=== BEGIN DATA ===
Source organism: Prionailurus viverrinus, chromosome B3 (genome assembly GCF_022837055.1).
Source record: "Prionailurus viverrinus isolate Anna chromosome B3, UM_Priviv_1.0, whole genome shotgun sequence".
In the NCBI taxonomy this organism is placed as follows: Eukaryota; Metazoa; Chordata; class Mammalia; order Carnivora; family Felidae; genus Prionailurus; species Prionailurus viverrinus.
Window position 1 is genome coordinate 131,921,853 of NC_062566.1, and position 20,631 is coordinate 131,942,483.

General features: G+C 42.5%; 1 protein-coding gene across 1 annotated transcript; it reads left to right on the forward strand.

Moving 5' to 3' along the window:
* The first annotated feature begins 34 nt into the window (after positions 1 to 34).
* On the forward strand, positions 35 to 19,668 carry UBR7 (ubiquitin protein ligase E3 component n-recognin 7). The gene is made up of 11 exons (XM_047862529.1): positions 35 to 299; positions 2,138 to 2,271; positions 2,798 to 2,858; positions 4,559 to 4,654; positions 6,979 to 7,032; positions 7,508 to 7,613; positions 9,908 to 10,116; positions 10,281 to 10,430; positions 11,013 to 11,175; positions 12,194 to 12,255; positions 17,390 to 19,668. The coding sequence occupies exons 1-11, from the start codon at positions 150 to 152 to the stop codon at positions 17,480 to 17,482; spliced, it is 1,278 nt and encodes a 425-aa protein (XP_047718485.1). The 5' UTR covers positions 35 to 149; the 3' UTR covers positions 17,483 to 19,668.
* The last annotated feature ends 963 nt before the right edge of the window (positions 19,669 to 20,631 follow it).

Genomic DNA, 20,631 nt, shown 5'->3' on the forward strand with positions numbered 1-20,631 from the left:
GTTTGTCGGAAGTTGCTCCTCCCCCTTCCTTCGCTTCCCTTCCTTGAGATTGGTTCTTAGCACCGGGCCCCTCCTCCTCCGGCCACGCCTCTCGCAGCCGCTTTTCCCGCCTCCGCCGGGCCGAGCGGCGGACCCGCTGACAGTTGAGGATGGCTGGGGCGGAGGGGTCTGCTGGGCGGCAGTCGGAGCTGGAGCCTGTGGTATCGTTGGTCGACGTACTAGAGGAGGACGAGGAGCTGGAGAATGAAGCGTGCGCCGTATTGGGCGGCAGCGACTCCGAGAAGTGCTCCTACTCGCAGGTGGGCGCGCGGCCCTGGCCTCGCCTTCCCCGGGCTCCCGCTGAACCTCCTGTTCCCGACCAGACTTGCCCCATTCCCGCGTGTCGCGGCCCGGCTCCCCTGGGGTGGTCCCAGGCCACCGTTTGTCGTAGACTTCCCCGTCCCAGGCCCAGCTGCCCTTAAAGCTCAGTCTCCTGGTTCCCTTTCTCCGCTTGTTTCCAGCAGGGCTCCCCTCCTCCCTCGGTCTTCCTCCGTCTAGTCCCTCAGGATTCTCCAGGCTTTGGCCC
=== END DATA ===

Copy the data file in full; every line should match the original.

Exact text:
Source organism: Prionailurus viverrinus, chromosome B3 (genome assembly GCF_022837055.1).
Source record: "Prionailurus viverrinus isolate Anna chromosome B3, UM_Priviv_1.0, whole genome shotgun sequence".
In the NCBI taxonomy this organism is placed as follows: Eukaryota; Metazoa; Chordata; class Mammalia; order Carnivora; family Felidae; genus Prionailurus; species Prionailurus viverrinus.
Window position 1 is genome coordinate 131,921,853 of NC_062566.1, and position 20,631 is coordinate 131,942,483.

General features: G+C 42.5%; 1 protein-coding gene across 1 annotated transcript; it reads left to right on the forward strand.

Moving 5' to 3' along the window:
* The first annotated feature begins 34 nt into the window (after positions 1 to 34).
* On the forward strand, positions 35 to 19,668 carry UBR7 (ubiquitin protein ligase E3 component n-recognin 7). The gene is made up of 11 exons (XM_047862529.1): positions 35 to 299; positions 2,138 to 2,271; positions 2,798 to 2,858; positions 4,559 to 4,654; positions 6,979 to 7,032; positions 7,508 to 7,613; positions 9,908 to 10,116; positions 10,281 to 10,430; positions 11,013 to 11,175; positions 12,194 to 12,255; positions 17,390 to 19,668. The coding sequence occupies exons 1-11, from the start codon at positions 150 to 152 to the stop codon at positions 17,480 to 17,482; spliced, it is 1,278 nt and encodes a 425-aa protein (XP_047718485.1). The 5' UTR covers positions 35 to 149; the 3' UTR covers positions 17,483 to 19,668.
* The last annotated feature ends 963 nt before the right edge of the window (positions 19,669 to 20,631 follow it).

Genomic DNA, 20,631 nt, shown 5'->3' on the forward strand with positions numbered 1-20,631 from the left:
GTTTGTCGGAAGTTGCTCCTCCCCCTTCCTTCGCTTCCCTTCCTTGAGATTGGTTCTTAGCACCGGGCCCCTCCTCCTCCGGCCACGCCTCTCGCAGCCGCTTTTCCCGCCTCCGCCGGGCCGAGCGGCGGACCCGCTGACAGTTGAGGATGGCTGGGGCGGAGGGGTCTGCTGGGCGGCAGTCGGAGCTGGAGCCTGTGGTATCGTTGGTCGACGTACTAGAGGAGGACGAGGAGCTGGAGAATGAAGCGTGCGCCGTATTGGGCGGCAGCGACTCCGAGAAGTGCTCCTACTCGCAGGTGGGCGCGCGGCCCTGGCCTCGCCTTCCCCGGGCTCCCGCTGAACCTCCTGTTCCCGACCAGACTTGCCCCATTCCCGCGTGTCGCGGCCCGGCTCCCCTGGGGTGGTCCCAGGCCACCGTTTGTCGTAGACTTCCCCGTCCCAGGCCCAGCTGCCCTTAAAGCTCAGTCTCCTGGTTCCCTTTCTCCGCTTGTTTCCAGCAGGGCTCCCCTCCTCCCTCGGTCTTCCTCCGTCTAGTCCCTCAGGATTCTCCAGGCTTTGGCCC